People living in urban neighbourhoods are more likely to develop psychotic illnesses such as schizophrenia and paranoid disorder than those in rural areas, according to a new report in the Archives of General Psychiatry.
The researchers believe the causes include poverty and poor social cohesion - that's community spirit, or "the level of trust, social networks and bonds," says lead author Stanley Zammit, a senior lecturer in psychiatry at Cardiff University in Wales.
There are some ways of organizing neighbourhoods that are not necessarily good for health. Patricia O'Campo, St. Michael's Hospital
Prof. Zammit and his colleagues write that although most of the risk for developing a psychotic illness emerges from individual characteristics such as family history or drug use, a person's environment is important.
The researchers looked at 203,829 people living in Sweden, born in 1972 and 1977.
The study sample provided nearly three decades of information (the data cutoff date was 2003). In total, 328 people had been admitted at some point with schizophrenia; 741 with other "nonaffective" psychoses such as paranoid disorder; 355 with "affective" psychoses such as bipolar disorder and psychotic depression, and 953 with still other psychoses.
The researchers looked at the neighbourhoods each psychotic patient had been raised in. They found the poorer and "less stable" the neighbourhood - including areas with many single-parent families moving in and out frequently - the more likely the individual was to suffer some form of psychosis as an adult.
"Our findings highlight the concern that physical integration alone is not sufficient but that ... a localized sense of safety, cohesion and community spirit must also be maintained to enhance the mental health of individuals within the population," the authors write.
In Toronto, researchers are also examining how urban areas can promote or diminish mental health. Launched in 2009 and wrapping up in 2012, the Neighborhood Effects on Health and Well-Being project is looking at more than 2,000 randomly sampled Torontonians in nearly 100 neighbourhoods.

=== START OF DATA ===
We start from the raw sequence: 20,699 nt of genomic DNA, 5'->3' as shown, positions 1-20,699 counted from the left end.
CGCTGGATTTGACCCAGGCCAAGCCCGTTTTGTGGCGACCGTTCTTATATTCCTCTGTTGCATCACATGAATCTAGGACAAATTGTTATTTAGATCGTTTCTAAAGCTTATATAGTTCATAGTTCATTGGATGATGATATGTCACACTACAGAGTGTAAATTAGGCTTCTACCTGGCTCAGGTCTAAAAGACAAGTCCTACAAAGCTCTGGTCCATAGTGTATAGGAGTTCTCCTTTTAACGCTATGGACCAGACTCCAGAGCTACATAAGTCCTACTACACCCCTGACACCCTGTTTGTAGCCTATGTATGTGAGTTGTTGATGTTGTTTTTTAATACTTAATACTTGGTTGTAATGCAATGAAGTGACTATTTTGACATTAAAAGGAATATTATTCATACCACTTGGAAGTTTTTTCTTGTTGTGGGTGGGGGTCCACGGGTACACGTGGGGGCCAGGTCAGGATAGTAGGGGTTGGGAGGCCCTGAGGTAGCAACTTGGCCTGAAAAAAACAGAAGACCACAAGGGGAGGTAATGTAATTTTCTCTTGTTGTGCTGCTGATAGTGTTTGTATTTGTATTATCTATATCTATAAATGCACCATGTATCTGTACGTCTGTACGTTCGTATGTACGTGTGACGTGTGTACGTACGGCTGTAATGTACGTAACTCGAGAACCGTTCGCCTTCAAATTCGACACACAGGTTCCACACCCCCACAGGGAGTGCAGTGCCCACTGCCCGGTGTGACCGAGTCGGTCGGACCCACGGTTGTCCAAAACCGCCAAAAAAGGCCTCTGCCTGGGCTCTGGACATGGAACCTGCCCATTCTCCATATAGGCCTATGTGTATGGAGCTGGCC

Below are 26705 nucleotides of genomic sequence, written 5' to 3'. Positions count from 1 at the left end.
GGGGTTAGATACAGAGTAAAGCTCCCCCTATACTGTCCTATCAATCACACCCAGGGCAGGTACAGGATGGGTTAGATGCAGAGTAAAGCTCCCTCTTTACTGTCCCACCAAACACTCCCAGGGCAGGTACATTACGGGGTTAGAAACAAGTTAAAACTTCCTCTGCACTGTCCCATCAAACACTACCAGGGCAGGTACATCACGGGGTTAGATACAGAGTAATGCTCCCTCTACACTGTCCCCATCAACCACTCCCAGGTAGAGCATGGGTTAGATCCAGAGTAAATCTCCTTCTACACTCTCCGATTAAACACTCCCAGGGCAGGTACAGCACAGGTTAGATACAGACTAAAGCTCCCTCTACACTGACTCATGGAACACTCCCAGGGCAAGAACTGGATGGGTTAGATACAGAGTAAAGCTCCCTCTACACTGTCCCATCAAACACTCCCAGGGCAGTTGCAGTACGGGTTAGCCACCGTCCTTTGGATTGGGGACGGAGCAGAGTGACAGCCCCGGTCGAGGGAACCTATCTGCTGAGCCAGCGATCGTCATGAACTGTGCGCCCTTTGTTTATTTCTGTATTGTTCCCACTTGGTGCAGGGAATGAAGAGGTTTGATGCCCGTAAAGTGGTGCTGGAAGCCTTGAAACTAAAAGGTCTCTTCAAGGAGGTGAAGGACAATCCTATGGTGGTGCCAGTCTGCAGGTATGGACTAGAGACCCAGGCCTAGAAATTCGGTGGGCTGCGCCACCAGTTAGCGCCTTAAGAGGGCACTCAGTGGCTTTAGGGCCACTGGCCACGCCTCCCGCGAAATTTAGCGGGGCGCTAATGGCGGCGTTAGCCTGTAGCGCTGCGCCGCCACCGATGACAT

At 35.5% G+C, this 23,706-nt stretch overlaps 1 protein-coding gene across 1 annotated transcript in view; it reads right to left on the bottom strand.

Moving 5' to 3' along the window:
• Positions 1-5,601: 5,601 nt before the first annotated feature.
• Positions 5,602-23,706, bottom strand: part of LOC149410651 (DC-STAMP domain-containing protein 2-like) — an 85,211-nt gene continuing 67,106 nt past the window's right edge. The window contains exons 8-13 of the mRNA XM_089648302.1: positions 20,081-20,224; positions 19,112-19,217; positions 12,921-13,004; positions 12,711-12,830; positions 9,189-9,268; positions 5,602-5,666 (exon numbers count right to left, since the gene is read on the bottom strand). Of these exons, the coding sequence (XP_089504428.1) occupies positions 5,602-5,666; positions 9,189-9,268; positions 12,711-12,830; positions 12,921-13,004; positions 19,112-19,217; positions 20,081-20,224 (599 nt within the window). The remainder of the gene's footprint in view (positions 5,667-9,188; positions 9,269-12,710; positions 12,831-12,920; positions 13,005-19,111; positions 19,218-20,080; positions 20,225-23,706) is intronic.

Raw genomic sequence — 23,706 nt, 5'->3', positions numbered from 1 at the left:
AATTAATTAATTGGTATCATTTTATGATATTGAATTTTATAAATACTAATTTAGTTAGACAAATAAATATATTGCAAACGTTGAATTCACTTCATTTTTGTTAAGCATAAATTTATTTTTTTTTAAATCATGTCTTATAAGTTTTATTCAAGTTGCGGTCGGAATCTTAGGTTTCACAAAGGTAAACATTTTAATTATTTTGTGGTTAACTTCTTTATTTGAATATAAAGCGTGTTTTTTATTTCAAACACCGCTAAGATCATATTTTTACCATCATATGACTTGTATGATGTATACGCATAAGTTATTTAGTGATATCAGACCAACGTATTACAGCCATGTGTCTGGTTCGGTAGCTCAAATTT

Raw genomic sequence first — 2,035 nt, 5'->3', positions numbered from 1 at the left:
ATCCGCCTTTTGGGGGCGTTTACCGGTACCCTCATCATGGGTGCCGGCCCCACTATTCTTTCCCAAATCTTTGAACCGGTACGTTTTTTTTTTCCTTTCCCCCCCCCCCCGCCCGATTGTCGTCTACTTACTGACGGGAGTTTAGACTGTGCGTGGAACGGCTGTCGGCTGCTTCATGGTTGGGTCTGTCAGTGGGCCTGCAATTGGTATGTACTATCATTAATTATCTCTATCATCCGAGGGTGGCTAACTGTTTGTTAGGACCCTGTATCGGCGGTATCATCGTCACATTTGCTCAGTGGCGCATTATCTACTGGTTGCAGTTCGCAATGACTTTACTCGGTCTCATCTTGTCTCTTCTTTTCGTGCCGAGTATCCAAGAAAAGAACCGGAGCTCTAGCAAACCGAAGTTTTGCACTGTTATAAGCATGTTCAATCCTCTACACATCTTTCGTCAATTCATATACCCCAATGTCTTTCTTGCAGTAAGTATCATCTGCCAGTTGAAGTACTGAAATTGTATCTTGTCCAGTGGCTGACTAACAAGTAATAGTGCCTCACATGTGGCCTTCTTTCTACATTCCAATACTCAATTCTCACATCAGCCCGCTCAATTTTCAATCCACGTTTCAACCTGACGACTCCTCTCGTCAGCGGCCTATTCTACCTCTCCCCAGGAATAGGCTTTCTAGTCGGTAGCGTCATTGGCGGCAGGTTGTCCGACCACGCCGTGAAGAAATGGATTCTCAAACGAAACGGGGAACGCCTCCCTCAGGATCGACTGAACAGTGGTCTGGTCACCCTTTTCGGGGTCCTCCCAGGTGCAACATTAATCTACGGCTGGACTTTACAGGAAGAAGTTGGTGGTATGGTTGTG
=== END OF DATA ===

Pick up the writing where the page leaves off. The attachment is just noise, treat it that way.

Researchers have visited many of the participants at their homes and surveyed their neighbourhoods, as well as their physical and mental health and how they feel about living where they do.
"There are some ways of organizing neighbourhoods that are not necessarily good for health," says Patricia O'Campo, director of the Centre for Research on Inner City Health at St. Michael's Hospital, who leads the project with Blair Wheaton, a sociology professor at the University of Toronto.
Prof. O'Campo says that while many Canadian cities do not have the "food deserts" or concentrated poverty typical of larger U.S. cities - clustered neighbourhoods where 40 per cent of families or households live at or below the poverty line - there are issues nonetheless.
"We know that urban sprawl and not having enough access to transportation and resources is stressful," she says.
Stress in turn exacerbates mental health problems such as depression and anxiety. Although resources can lower stress, they "aren't necessarily going to solve the problem."
The goal of the study is to provide clues on how to improve residential environments.
"It's about building cities differently," Prof. O'Campo says, referring to the mixed-income neighbourhood experiment currently taking hold in places such as Regent Park in Toronto.
"When you have concentrated poverty year after year, many of the problems of the neighbourhood become epidemic. Crime, abandoned housing, abandoned resources, high school dropout [rates]all become epidemic. You get this concentration of problems, the threshold gets reached and then everything falls apart."
Prof. Zammit, meanwhile, points out that "it's not just about mixing."
"You've got to mix people," he says, "but also ensure that, particularly if they're a minority group, that they feel they are a part of that community."